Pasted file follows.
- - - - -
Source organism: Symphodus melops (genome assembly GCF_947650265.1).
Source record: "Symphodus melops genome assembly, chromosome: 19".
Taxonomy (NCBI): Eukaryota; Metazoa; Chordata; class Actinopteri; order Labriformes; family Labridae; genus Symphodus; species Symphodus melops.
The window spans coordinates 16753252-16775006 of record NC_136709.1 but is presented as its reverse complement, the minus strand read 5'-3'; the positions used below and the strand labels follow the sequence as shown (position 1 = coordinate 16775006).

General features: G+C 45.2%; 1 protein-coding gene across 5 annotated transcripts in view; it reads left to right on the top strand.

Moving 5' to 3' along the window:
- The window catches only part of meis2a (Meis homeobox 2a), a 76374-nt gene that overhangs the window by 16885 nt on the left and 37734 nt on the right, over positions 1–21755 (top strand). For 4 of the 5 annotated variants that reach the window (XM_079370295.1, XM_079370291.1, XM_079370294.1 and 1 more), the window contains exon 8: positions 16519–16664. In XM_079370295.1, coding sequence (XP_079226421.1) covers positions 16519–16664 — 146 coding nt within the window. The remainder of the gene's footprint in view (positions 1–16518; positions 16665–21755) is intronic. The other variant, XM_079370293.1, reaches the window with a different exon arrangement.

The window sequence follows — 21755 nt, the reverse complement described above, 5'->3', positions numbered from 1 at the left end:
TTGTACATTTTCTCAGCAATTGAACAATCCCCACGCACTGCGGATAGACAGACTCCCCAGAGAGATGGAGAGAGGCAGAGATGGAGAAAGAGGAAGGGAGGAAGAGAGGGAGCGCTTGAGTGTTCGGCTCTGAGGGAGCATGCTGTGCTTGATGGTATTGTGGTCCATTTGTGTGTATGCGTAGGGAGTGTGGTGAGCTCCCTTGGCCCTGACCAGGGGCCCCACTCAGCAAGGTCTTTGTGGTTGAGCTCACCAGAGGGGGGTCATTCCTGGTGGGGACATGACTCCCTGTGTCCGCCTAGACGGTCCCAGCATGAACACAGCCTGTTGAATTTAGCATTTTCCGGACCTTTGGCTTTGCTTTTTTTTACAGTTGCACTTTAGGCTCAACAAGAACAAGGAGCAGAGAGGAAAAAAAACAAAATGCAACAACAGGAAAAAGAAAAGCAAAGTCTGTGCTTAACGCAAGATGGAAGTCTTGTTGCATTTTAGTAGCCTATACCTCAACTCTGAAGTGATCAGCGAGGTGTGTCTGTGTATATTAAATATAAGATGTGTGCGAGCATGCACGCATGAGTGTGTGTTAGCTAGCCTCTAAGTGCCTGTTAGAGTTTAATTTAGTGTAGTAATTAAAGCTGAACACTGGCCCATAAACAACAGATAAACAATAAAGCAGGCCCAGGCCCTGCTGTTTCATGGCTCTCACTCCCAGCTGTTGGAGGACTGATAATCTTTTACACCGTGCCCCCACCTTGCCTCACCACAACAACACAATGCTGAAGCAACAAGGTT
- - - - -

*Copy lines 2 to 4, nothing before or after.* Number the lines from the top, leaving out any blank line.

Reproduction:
Source record: "Symphodus melops genome assembly, chromosome: 19".
Taxonomy (NCBI): Eukaryota; Metazoa; Chordata; class Actinopteri; order Labriformes; family Labridae; genus Symphodus; species Symphodus melops.
The window spans coordinates 16753252-16775006 of record NC_136709.1 but is presented as its reverse complement, the minus strand read 5'-3'; the positions used below and the strand labels follow the sequence as shown (position 1 = coordinate 16775006).